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David vs. Goliath: How “challenger brands” spur disruption

I was recently asked to list my favourite books on marketing. I think they asked for 10, which was a challenge. The easy bit was putting them in rank order and the two that came out on top for me were Jean-Marie Dru’s book “Disruption” and Adam Morgan’s “Eating The Big Fish”.

If you have not read either, I highly recommend them.

I found Adam Morgan’s work particularly inspiring, mainly because it was just so brilliant in its simplicity. Adam is probably the world’s leading expert on “Challenger Brands”, a particularly fascinating area of marketing, and his thinking and writing has become increasingly relevant in recent years.

The original theory of the challenger brand is the story of Avis vs. Hertz, Pepsi vs. Coke, Apple vs. IBM. The original version was probably David vs. Goliath. The narrative is that through being fleeter of foot, more innovative and creative, possibly by being an out-and-out maverick, a small business can take share from a larger one.  But the key is to have a blindingly clear proposition that the consumer can grasp immediately and a larger competitor that you are clearly not. They are slow, uncaring, inflexible and corporate; while you are the people’s champion, offering something innovative, provocative, compelling, helpful and fun.

Brands such as Dyson, Ryanair, Jet Blue, Method, Skoda and Iron Bru have taken this approach, often with spectacular results.

In the world of media and publishing, one thinks of challengers such as The Huffington Post, Spotify, Al Jazeera, and both The Economist‘s and The Guardian’s recent penetration into the United States market through providing a more global and balanced, but definitely alternative, perspective on world events.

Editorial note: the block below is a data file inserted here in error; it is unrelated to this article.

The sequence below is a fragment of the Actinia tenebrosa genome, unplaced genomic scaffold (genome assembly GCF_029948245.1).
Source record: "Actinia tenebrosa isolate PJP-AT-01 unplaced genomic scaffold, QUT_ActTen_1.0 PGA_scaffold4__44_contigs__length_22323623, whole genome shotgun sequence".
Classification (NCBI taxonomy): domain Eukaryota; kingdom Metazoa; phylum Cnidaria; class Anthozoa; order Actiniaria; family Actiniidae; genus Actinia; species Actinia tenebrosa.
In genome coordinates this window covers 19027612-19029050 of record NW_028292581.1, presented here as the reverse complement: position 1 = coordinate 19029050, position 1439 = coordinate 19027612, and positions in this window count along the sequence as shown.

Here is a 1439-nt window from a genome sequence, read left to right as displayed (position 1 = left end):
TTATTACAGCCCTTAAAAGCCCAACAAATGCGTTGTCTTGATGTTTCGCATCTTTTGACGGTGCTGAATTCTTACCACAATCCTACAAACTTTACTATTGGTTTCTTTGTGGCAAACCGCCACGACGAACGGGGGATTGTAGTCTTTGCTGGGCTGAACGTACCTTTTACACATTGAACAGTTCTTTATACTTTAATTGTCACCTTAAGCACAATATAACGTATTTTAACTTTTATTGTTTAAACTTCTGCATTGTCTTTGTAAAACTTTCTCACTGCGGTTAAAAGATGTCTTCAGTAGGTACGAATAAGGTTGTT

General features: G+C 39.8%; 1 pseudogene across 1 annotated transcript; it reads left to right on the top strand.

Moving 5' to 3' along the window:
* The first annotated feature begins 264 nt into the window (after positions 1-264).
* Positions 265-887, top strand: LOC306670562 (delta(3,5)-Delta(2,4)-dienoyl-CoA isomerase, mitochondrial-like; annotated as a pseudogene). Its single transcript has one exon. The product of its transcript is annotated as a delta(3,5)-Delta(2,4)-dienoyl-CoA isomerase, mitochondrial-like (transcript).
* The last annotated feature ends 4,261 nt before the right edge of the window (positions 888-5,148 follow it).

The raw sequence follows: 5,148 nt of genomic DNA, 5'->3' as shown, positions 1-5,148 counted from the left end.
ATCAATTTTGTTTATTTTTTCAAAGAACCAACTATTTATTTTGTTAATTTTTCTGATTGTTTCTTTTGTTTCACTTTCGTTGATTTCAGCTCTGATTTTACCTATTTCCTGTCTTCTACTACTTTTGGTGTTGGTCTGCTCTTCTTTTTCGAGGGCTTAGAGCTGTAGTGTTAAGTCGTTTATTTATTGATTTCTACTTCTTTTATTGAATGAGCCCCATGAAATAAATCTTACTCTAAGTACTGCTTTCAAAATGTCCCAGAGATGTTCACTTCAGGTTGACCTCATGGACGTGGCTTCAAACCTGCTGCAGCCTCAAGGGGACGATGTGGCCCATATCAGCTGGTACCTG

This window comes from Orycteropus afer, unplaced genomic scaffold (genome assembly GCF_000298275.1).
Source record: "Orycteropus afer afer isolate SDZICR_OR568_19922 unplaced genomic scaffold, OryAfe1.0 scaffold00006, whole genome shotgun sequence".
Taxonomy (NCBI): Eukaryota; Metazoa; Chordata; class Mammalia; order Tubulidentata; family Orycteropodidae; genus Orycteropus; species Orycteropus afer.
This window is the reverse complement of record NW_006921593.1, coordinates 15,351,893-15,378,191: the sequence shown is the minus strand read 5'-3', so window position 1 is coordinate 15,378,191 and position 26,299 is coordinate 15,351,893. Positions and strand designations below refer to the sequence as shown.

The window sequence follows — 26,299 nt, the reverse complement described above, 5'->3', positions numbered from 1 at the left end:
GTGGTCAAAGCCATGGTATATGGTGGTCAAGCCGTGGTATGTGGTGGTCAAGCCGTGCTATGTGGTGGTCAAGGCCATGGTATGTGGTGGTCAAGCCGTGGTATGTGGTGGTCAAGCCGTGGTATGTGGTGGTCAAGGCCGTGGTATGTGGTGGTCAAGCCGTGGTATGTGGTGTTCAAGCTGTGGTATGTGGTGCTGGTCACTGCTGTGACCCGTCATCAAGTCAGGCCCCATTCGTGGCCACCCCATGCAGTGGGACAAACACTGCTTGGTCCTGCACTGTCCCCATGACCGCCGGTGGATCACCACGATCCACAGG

Part of Adam’s work suggests that even large, multi-national businesses can benefit from challenger thinking. Powerful recent examples include Unilever’s Dove brand. You may be big, but you maintain your appeal by displaying challenger characteristics and being utterly clear in what you stand for and, as importantly, who you are not.

As more businesses have adopted challenger thinking, the narrative has evolved and become more important. Hence, when we at PHD were looking for a guest speaker at Cannes this year, Adam was the person we wanted most.

Adam has produced a new piece on the new generation of challenger brands that have emerged over the last 10 years. What he discovered is that these new challengers, from all across the globe, are taking diverse approaches to the challenger positioning. It’s not as simple as David vs Goliath any more.

In developing this, he’s looked at the approaches taken by companies such as Al Jazeera, King Of Shaves, Paddy Power and One Laptop Per Child, and sought to group them into the “10 most common challenger approaches” they represent. He has also interviewed an example of each.  PHD’s input was to examine the media planning implications for each challenger brand type.

The presentation is called “Overthrow: 10 Ways To Tell A Challenger Story”, and Adam has produced a book and app with PHD of the same title. It’s available through Amazon, with all profits being passed on to UNICEF.

It’s an exciting next step in the challenger story and the book, just like Adam’s last work, is an outstanding read.